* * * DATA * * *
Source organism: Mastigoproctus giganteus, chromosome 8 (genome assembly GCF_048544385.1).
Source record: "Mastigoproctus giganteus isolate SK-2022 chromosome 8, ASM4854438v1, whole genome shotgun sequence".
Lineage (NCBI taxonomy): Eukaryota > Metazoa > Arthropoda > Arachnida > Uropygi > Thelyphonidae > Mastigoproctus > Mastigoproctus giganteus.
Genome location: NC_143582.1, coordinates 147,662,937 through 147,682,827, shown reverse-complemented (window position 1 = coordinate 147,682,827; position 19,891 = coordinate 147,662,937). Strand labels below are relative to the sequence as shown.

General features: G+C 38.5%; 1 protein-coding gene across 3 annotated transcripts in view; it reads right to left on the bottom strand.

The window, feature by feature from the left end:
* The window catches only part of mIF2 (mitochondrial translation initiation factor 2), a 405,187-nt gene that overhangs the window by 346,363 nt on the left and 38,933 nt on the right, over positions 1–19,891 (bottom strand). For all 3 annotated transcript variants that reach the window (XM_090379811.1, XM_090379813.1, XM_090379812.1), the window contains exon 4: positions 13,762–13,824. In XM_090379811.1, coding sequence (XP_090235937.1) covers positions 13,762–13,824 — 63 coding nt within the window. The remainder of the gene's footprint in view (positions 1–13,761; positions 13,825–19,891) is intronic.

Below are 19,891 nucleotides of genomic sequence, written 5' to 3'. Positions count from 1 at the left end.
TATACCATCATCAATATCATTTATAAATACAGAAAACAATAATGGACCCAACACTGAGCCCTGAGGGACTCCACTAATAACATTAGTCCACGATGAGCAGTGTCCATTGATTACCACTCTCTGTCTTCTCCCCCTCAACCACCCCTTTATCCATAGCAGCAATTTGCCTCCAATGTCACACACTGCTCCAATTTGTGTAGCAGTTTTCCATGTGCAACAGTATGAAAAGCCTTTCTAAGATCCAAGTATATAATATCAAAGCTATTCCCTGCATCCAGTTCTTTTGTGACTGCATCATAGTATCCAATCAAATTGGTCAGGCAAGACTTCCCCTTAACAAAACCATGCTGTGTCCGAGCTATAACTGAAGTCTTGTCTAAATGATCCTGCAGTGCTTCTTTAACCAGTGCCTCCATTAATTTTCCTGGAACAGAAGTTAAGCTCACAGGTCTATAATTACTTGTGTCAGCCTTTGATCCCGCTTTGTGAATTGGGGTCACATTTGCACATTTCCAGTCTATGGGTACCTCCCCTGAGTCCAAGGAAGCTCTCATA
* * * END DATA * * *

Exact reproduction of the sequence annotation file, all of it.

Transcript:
Source organism: Mastigoproctus giganteus, chromosome 8 (genome assembly GCF_048544385.1).
Source record: "Mastigoproctus giganteus isolate SK-2022 chromosome 8, ASM4854438v1, whole genome shotgun sequence".
Lineage (NCBI taxonomy): Eukaryota > Metazoa > Arthropoda > Arachnida > Uropygi > Thelyphonidae > Mastigoproctus > Mastigoproctus giganteus.
Genome location: NC_143582.1, coordinates 147,662,937 through 147,682,827, shown reverse-complemented (window position 1 = coordinate 147,682,827; position 19,891 = coordinate 147,662,937). Strand labels below are relative to the sequence as shown.

General features: G+C 38.5%; 1 protein-coding gene across 3 annotated transcripts in view; it reads right to left on the bottom strand.

The window, feature by feature from the left end:
* The window catches only part of mIF2 (mitochondrial translation initiation factor 2), a 405,187-nt gene that overhangs the window by 346,363 nt on the left and 38,933 nt on the right, over positions 1–19,891 (bottom strand). For all 3 annotated transcript variants that reach the window (XM_090379811.1, XM_090379813.1, XM_090379812.1), the window contains exon 4: positions 13,762–13,824. In XM_090379811.1, coding sequence (XP_090235937.1) covers positions 13,762–13,824 — 63 coding nt within the window. The remainder of the gene's footprint in view (positions 1–13,761; positions 13,825–19,891) is intronic.

Below are 19,891 nucleotides of genomic sequence, written 5' to 3'. Positions count from 1 at the left end.
TATACCATCATCAATATCATTTATAAATACAGAAAACAATAATGGACCCAACACTGAGCCCTGAGGGACTCCACTAATAACATTAGTCCACGATGAGCAGTGTCCATTGATTACCACTCTCTGTCTTCTCCCCCTCAACCACCCCTTTATCCATAGCAGCAATTTGCCTCCAATGTCACACACTGCTCCAATTTGTGTAGCAGTTTTCCATGTGCAACAGTATGAAAAGCCTTTCTAAGATCCAAGTATATAATATCAAAGCTATTCCCTGCATCCAGTTCTTTTGTGACTGCATCATAGTATCCAATCAAATTGGTCAGGCAAGACTTCCCCTTAACAAAACCATGCTGTGTCCGAGCTATAACTGAAGTCTTGTCTAAATGATCCTGCAGTGCTTCTTTAACCAGTGCCTCCATTAATTTTCCTGGAACAGAAGTTAAGCTCACAGGTCTATAATTACTTGTGTCAGCCTTTGATCCCGCTTTGTGAATTGGGGTCACATTTGCACATTTCCAGTCTATGGGTACCTCCCCTGAGTCCAAGGAAGCTCTCATA